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Lecture

November 15 Lecture Notes; Week 12 - Nov 14, 15 - Chapter 11 - PSYCH 3M03
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Department
Psychology
Course
PSYCH 3M03
Professor
Aadil Merali Juma
Semester
Fall

Description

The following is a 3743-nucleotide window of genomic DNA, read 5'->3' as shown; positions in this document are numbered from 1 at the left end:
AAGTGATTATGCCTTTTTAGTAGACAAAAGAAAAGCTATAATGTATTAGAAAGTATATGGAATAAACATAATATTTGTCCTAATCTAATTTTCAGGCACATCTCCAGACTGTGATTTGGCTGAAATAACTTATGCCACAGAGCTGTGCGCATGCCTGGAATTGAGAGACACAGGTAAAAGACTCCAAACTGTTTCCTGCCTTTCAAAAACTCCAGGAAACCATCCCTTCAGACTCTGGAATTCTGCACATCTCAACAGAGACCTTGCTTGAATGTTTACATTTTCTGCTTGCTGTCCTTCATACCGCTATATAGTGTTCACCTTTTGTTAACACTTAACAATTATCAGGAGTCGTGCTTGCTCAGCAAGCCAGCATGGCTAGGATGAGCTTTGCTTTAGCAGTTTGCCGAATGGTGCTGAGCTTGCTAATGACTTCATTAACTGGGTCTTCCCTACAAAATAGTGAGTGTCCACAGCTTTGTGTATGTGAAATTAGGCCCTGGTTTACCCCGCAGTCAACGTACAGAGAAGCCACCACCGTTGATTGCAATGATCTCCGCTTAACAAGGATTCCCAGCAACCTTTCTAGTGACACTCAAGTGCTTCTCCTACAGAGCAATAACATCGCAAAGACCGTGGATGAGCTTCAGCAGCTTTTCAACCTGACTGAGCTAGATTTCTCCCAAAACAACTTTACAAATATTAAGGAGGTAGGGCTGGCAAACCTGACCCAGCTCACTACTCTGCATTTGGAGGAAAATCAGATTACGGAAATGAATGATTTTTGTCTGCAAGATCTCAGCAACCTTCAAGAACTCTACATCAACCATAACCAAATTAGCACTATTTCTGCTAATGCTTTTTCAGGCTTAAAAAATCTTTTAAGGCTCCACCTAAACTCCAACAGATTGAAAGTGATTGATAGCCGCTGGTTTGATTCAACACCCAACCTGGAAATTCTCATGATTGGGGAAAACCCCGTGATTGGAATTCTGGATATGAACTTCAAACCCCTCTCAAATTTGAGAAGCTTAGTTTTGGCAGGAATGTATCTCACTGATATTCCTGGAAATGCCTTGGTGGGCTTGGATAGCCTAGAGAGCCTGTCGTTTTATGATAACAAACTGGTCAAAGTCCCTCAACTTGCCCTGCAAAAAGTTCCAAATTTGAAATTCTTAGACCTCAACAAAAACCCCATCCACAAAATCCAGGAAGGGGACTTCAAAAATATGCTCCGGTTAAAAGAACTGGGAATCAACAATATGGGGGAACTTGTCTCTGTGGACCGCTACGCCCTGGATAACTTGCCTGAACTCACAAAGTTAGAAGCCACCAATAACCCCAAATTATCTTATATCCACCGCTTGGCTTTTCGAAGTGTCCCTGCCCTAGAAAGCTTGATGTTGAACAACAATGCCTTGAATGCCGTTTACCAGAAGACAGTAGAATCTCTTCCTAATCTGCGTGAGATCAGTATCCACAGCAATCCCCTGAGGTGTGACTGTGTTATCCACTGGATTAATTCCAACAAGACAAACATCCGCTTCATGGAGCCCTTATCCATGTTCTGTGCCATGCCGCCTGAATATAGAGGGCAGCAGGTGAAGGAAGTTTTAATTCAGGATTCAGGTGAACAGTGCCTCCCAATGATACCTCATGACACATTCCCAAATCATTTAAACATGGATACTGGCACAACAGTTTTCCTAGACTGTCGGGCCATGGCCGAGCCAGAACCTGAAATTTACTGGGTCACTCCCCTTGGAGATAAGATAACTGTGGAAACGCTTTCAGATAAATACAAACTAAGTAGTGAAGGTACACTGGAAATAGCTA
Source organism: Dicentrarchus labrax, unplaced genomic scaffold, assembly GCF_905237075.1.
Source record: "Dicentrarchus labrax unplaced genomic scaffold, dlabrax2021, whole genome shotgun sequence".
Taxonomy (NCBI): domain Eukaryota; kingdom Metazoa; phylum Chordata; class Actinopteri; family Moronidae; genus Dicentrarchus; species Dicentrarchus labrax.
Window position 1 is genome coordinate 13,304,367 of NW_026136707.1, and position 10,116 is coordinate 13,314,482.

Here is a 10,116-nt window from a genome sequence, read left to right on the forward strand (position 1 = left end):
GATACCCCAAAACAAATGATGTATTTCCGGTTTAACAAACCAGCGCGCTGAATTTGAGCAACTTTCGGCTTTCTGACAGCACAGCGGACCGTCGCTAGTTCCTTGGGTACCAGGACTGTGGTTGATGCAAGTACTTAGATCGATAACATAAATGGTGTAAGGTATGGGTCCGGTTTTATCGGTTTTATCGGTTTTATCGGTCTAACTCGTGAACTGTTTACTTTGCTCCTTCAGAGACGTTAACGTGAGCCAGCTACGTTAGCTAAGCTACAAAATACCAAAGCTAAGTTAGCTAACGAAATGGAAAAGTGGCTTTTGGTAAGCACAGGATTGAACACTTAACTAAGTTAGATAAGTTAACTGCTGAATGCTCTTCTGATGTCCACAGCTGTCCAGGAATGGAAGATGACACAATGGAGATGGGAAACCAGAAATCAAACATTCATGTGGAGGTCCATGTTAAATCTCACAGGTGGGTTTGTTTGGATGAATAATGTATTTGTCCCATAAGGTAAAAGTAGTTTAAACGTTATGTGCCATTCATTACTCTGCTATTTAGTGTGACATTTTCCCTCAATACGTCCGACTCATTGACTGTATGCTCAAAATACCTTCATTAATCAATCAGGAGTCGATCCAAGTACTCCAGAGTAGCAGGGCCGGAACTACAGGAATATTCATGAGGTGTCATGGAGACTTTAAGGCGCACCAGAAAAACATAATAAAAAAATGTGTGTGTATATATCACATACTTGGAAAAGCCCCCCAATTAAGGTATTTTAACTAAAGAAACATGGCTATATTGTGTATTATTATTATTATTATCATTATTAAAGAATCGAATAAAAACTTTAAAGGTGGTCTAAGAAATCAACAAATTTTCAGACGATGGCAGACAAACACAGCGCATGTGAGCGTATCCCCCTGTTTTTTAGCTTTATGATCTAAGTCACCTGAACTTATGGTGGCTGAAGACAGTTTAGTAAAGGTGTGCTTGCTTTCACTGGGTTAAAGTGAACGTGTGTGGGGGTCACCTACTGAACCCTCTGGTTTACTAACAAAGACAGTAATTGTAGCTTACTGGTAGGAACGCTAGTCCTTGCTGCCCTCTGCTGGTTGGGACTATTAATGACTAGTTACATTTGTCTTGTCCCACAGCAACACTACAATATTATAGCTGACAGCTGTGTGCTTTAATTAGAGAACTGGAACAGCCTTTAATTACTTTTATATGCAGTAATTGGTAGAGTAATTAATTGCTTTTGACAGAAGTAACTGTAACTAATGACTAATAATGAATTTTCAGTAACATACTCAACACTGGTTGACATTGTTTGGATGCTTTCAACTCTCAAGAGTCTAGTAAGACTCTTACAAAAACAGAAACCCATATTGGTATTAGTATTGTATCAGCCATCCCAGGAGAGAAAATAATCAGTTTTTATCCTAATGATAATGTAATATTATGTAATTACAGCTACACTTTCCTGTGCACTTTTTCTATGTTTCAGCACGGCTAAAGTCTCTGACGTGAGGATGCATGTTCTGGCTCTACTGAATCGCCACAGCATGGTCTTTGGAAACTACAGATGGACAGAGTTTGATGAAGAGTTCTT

LECTURE 12 PSYCH 3M03 Chapter 11: Love and Attachment November 14, 15 2013  Harlow’s 3 Types of Attachment o Maternal–Infant  Mammalian; resemblance to some other vertebrates  Most fundamental social bond of mammalian nature o Peer-Peer  Social primates; interactions between individuals around the same age o Heterosexual  Not found in most primates, beyond mating  Social species – some have bonds with their mates Maternal-Infant  Conserved across species  Altritial mammals – born helpless; K-selected complex species  Precotial mammals – born on their feet; maternal-infant doesn’t last as long Two perspectives: mother vs. infant  Stereotyped across species; crying (proximity promoting), clinging; FAPs o Eg/ Mice will cry out, mother will gather them into groups to keep them warm o Kissing – giraffes, dogs (licking), rat pups (licking; the more licked, the better the long term health of the infant)  Other family members o Paternal bond also in many humans  However, males cannot nurse  asymmetrical by nature  Seen in lions, loved, orcas, hyenas  Historically – the male role has been more indirect; female role more direct (nursing and nurturing) o Other kin may be involved (eg/ siblings, grandparents, aunts, uncles) o Extended families are common among humans and also seen in other species (eg/ lions, wolves, orcas, hyenas)  Two perspectives – mother vs. infant  Infants Attachment to Caregiver o Phase: 0-3 months  Nursing – reflexes that include rooting and suckling (motor movement is ancient; every nursing mammal)  Proximity promoting – crying is relieved by being picked up, elicits reflexes in the mother (milk production, changes hormones of mother when hear own child cry); grasping reflexes  Positive and negative affect – can show contentment  Crying, clinging, cooing, facial displays, touch, eye contact  Pre-attachment, indiscriminate – infant doesn’t know his (inferred) mother yet; behaviour is stereotyped and reflexes  Easiest time to cross foster, adoption, adapt to new caregiver o Phase 3: 3-5 months  Infants progressively develop attachment in response to care, feeding, reduction of discomforts  Discriminates faces, smiles to familiar - can discriminate babies thoughts through their affect o Phase 3: 6-7 + months  Clear attachment to mother  Proximity seeking – clings, moves nearer  Bases self around mother in exploration  Crawling occurs to move around and explore; explore around mother  Separation anxiety and fear of strangers – discriminative  If mother is out of sight – distress is shown; affect is richer in infancy o Phase 4: >12 months  Multiple attachments – father, older siblings, grandparents, sitters  Attachment to father at this time and much earlier if he was actively involved o Does not describe many other animals – sheep (mother imprints on infant; many births of different individuals on the same day; mother must be able to distinguish own child; oxytocin); herbivores that live in groups; birds (imprint on mother figure), mice  Orphaned chimp and human – same postures; self rocking, clinging, self-hunched; self-injurious (eg/ head banging) o Blind babies react as so signed ones  Maternal Attachment to Infants o Many hormone changes after birth; placenta has been ripped from the boy, which was secreting many hormones 1 LECTURE 12 PSYCH 3M03  Eg/ prolactin drastically decreases after birth; oxytocin and prolactin surges after birth (have impact on maternal behaviour) o Where infanticide/abandonment occur; usually prior to nursing o Skin to skin contact, pheremonal contact; suggested to be a steroid hormone secreted from breast area that draw infant o Attachment to infant is progressive and becomes very firm o Lactation, nursing, hormones o While humans do not have imprinting (eg/ sheep) initial skin to skin contact immediately after birth is associated with positive attachment later o Progressive meshing – mutual eye gaze, smiling, “baby-play act”, vocalization, imitation o Blind babies react as do sighted ones o Hormones and Maternal behaviour  Progesterone drops pre birth – MAO, may be involved with affect; changes in hormones can cause behavioural and mood changes, post partum depression  Oxytocin in birth – role in bonding; present in sexual climax (promotes sperm uptake into the uterus)  Cycling suspended  Prolactin promotes milk production – prolactin plays a role in maternal behaviour  Injection will not cause maternal behavior; inject into CSF and get some effect, but it takes experience  Oxytocin stimulates milk ejection  Oxytocin in hypothesized to play role in bonding  Role of prolactin in maternal behaviour interacts with experience o Maternal behaviour – experience interacts with hormones  In lab rats, experiences mothers show maternal behaviour much more readily, regardless of hormones  Prolactin injected into brain promotes nurturance in virgin rats  Blood transfusion from parturient female to virgin female can induce maternal behaviour in the virgin  Whole blood is necessary to have female virgin with maternal behaviour – must be whole profile of blood-borne signals involved  Variety of blood-borne signals act synergistically o Neural circuitry and maternal behaviour  The medial (~dorsal) POA is critically involved in maternal behaviour in rats  Neurons are very active  POA Interconnections with other areas – olfactory inputs, output to motor systems, monoamine systems (ventral tegmentum)  Lesion in lab rat – will not show normal maternal behaviour o Paternal Bond  Less reliable and more variable even in species with biparental care (eg/ humans)  Paternity confidence is an issue – if there is a risk of cuckoldry, it reduces males interest in bonding (do not want to care for children that is not their progeny)  Contribution to care may be indirect  Role of care may increase with age Sibling and Peer Affectional System  Siblings o Rivalry and mutual support are both common o Competition for resources r of0.5 (0.25 – half siblings) o First and more likely playmates o Jealousy for maternal affection observed in very young o Inter-sibling aggression very common, usually non-injurious o Mutual support seen in all